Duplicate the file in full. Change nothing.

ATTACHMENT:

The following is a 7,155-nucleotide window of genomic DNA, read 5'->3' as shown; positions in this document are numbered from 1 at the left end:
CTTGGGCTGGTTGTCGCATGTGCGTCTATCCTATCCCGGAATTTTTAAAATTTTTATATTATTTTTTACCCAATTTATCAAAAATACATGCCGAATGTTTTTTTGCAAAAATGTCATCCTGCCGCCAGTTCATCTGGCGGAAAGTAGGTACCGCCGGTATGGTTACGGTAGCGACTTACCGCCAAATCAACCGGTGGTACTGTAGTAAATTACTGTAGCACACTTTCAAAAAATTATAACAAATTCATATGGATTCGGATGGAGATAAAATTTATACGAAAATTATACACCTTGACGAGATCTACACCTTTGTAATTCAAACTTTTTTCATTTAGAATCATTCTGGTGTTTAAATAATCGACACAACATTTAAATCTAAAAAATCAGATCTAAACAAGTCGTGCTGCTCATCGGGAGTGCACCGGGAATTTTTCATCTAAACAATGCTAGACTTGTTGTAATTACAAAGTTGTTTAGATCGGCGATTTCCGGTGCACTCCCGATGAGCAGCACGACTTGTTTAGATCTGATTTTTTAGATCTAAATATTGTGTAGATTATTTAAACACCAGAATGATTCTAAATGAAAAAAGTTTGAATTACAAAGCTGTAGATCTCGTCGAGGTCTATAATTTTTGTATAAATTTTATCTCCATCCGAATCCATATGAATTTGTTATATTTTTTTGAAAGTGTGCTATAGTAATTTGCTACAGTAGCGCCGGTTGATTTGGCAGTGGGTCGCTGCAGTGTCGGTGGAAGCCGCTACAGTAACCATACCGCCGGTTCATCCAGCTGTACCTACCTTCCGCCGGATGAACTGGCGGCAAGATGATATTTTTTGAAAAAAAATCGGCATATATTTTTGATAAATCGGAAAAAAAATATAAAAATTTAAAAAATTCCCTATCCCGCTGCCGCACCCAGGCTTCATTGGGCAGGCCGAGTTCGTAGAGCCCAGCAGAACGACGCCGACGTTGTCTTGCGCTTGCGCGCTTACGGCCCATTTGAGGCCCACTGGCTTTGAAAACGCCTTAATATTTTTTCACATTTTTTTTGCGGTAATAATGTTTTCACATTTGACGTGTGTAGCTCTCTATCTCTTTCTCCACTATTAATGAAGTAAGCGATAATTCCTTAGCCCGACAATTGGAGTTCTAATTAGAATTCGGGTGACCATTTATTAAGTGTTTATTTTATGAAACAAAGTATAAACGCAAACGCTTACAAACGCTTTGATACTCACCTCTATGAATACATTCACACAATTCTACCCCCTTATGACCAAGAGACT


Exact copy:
The following is a 7,155-nucleotide window of genomic DNA, read 5'->3' as shown; positions in this document are numbered from 1 at the left end:
CTTGGGCTGGTTGTCGCATGTGCGTCTATCCTATCCCGGAATTTTTAAAATTTTTATATTATTTTTTACCCAATTTATCAAAAATACATGCCGAATGTTTTTTTGCAAAAATGTCATCCTGCCGCCAGTTCATCTGGCGGAAAGTAGGTACCGCCGGTATGGTTACGGTAGCGACTTACCGCCAAATCAACCGGTGGTACTGTAGTAAATTACTGTAGCACACTTTCAAAAAATTATAACAAATTCATATGGATTCGGATGGAGATAAAATTTATACGAAAATTATACACCTTGACGAGATCTACACCTTTGTAATTCAAACTTTTTTCATTTAGAATCATTCTGGTGTTTAAATAATCGACACAACATTTAAATCTAAAAAATCAGATCTAAACAAGTCGTGCTGCTCATCGGGAGTGCACCGGGAATTTTTCATCTAAACAATGCTAGACTTGTTGTAATTACAAAGTTGTTTAGATCGGCGATTTCCGGTGCACTCCCGATGAGCAGCACGACTTGTTTAGATCTGATTTTTTAGATCTAAATATTGTGTAGATTATTTAAACACCAGAATGATTCTAAATGAAAAAAGTTTGAATTACAAAGCTGTAGATCTCGTCGAGGTCTATAATTTTTGTATAAATTTTATCTCCATCCGAATCCATATGAATTTGTTATATTTTTTTGAAAGTGTGCTATAGTAATTTGCTACAGTAGCGCCGGTTGATTTGGCAGTGGGTCGCTGCAGTGTCGGTGGAAGCCGCTACAGTAACCATACCGCCGGTTCATCCAGCTGTACCTACCTTCCGCCGGATGAACTGGCGGCAAGATGATATTTTTTGAAAAAAAATCGGCATATATTTTTGATAAATCGGAAAAAAAATATAAAAATTTAAAAAATTCCCTATCCCGCTGCCGCACCCAGGCTTCATTGGGCAGGCCGAGTTCGTAGAGCCCAGCAGAACGACGCCGACGTTGTCTTGCGCTTGCGCGCTTACGGCCCATTTGAGGCCCACTGGCTTTGAAAACGCCTTAATATTTTTTCACATTTTTTTTGCGGTAATAATGTTTTCACATTTGACGTGTGTAGCTCTCTATCTCTTTCTCCACTATTAATGAAGTAAGCGATAATTCCTTAGCCCGACAATTGGAGTTCTAATTAGAATTCGGGTGACCATTTATTAAGTGTTTATTTTATGAAACAAAGTATAAACGCAAACGCTTACAAACGCTTTGATACTCACCTCTATGAATACATTCACACAATTCTACCCCCTTATGACCAAGAGACT